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March 02, 2021

Merck to help produce rival Johnson & Johnson's COVID-19 vaccine

The pharmaceutical giant scrapped the development of its own coronavirus shots earlier this year to focus on therapeutics

Health News Vaccines
Merck J&J Vaccine Kristoffer Tripplaar/Sipa USA

To increase the supply of COVID-19 vaccines, The White House brokered a deal with Merck to produce Johnson & Johnson's coronavirus shot.

Two rival pharmaceutical companies are teaming up to expedite the production of COVID-19 vaccines as part of a rare arrangement brokered by the White House. 

Merck will begin producing Johnson & Johnson's COVID-19 shot after President Joe Biden enacted the Defense Production Act to consolidate the equipment and resources needed to boost supplies of the single-shot vaccine, Press Secretary Jen Psaki confirmed Tuesday. 

Under the deal, Merck will provide two facilities for vaccine manufacturing efforts. One will be dedicated to the last stage of the production process, known as "fill-finish" services, when the vaccine is placed in vials and packaged. 

The other site will make the vaccine itself, with the potential to double the vaccine quantity that Johnson & Johnson could make on its own. However, it could take a few months to get the manufacturing sites up-and-running.

"The U.S. government will facilitate this partnership in several key ways, including invoking the Defense Protection Act to equip two Merck facilities to the standards necessary to safely manufacture the vaccine and asking the (Department of Defense) to provide daily logistical support to strengthen J&J's efforts," Psaki said.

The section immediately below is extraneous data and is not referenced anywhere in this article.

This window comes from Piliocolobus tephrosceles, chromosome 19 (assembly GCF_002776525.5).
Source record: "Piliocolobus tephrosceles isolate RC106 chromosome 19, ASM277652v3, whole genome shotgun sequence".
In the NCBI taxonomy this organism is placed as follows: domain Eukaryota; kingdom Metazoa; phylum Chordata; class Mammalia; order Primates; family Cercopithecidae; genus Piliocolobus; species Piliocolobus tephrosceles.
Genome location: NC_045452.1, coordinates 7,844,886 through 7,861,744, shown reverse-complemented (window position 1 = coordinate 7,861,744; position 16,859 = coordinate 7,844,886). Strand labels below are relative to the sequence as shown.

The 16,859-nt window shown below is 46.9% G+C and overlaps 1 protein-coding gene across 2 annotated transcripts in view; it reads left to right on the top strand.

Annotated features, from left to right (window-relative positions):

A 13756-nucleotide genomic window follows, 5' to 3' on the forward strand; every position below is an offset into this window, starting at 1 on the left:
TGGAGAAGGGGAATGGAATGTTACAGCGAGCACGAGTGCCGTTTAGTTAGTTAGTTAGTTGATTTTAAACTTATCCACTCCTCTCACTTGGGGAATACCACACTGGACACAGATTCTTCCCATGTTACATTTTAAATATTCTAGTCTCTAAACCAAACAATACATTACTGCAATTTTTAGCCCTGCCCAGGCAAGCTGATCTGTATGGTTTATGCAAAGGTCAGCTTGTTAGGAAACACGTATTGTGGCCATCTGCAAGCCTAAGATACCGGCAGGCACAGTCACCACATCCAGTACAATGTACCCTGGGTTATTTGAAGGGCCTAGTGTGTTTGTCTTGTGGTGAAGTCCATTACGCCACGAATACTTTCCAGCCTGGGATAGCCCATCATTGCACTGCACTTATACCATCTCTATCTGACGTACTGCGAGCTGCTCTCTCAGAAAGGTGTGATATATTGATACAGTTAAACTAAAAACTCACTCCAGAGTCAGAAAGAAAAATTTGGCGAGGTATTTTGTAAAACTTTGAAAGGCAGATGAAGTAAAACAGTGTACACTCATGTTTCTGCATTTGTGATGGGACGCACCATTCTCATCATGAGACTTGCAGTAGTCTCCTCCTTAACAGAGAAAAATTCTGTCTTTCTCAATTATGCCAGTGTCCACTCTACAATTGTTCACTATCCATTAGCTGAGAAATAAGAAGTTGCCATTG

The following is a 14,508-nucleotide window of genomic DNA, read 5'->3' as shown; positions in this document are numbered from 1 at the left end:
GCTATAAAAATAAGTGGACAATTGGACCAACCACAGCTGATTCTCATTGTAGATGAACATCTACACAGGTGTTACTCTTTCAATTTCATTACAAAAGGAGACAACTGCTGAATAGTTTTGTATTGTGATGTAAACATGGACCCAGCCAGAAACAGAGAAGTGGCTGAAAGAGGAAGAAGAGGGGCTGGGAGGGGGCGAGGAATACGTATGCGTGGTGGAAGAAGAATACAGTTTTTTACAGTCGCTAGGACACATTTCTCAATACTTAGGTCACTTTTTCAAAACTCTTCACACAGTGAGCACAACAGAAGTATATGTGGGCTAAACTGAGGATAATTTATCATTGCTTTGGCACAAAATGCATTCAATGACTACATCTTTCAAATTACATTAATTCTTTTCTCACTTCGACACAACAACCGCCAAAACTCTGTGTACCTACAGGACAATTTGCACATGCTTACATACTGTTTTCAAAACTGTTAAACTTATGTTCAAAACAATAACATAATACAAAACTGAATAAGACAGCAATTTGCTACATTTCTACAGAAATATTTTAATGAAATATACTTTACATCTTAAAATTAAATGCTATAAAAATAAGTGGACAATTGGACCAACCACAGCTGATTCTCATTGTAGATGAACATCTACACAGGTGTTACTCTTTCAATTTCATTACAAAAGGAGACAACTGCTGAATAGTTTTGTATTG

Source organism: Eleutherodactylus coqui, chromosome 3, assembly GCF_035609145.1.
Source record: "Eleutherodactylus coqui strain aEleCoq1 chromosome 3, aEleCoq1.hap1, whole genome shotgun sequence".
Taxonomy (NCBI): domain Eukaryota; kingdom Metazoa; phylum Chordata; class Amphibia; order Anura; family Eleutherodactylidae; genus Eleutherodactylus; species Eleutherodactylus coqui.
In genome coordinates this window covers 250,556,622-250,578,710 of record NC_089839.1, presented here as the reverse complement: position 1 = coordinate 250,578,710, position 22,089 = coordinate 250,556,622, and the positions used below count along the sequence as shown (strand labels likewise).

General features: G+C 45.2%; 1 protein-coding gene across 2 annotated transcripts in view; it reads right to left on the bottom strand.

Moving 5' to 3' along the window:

The Washington Post broke the news Tuesday, citing senior administration officials. 

"It's a historic partnership," one of the officials told The Post, adding that the New Jersey-based companies "recognize this is a wartime effort" and the administration was grateful for their "corporate citizenship."

The Biden administration began searching for facilities to manufacture more vaccines earlier this year after learning that Johnson & Johnson had fallen behind on its vaccine production. They picked Merck due to its large manufacturing capacity. 

"Merck remains steadfast in our commitment to contribute to the global response to the pandemic and to preparing to address future pandemics," a spokesperson said in an email to PhillyVoice.

Merck is the country's sole supplier of the childhood measles, mumps and rubella vaccine. The 130-year-old company developed the HPV vaccine and gained approval for an Ebola vaccine in 2019.

Merck scrapped the development of its own COVID-19 vaccines in January because they produced low antibody results during Phase 1 trials. The company shifted its focus to developing COVID-19 therapeutics

Before his inauguration, Biden signaled he would utilize the Defense Protection Act to speed up vaccine production. He is set to make an official announcement Tuesday afternoon. 

"We are pleased to collaborate with Merck as part of our global network to manufacture our COVID-19 vaccine," a spokesperson from Johnson & Johnson said. "Merck has a long history of vaccine expertise, and we expect this manufacturing arrangement will enhance our production capacity so that we can supply beyond our current commitments."

With three COVID-19 vaccines authorized for emergency use, the Biden administration predicts it will have enough vaccines to inoculate all eligible Americans by June — though distribution delays could push that date back, the Associated Press reported.

Johnson & Johnson said it would immediately ship nearly 4 million doses after the U.S. Food and Drug Administration authorized the vaccine over the weekend. It has committed to deliver 20 million by the end of March. 

That is still 17 million doses short of the total the company agreed to deliver in that time frameThe New York Times reported. But its $1 billion contract with the U.S. government says deliveries that are 30 days late are still considered timely.

Johnson & Johnson Vice President Richard Nettles told lawmakers last week that the company ran into "significant challenges" because of its "highly complex" manufacturing process. But the company still expects to deliver 100 million doses by the end of June. 

Clinical trials showed the vaccine had a 66% overall efficacy. An FDA analysis found "no specific safety concerns" with the shot.


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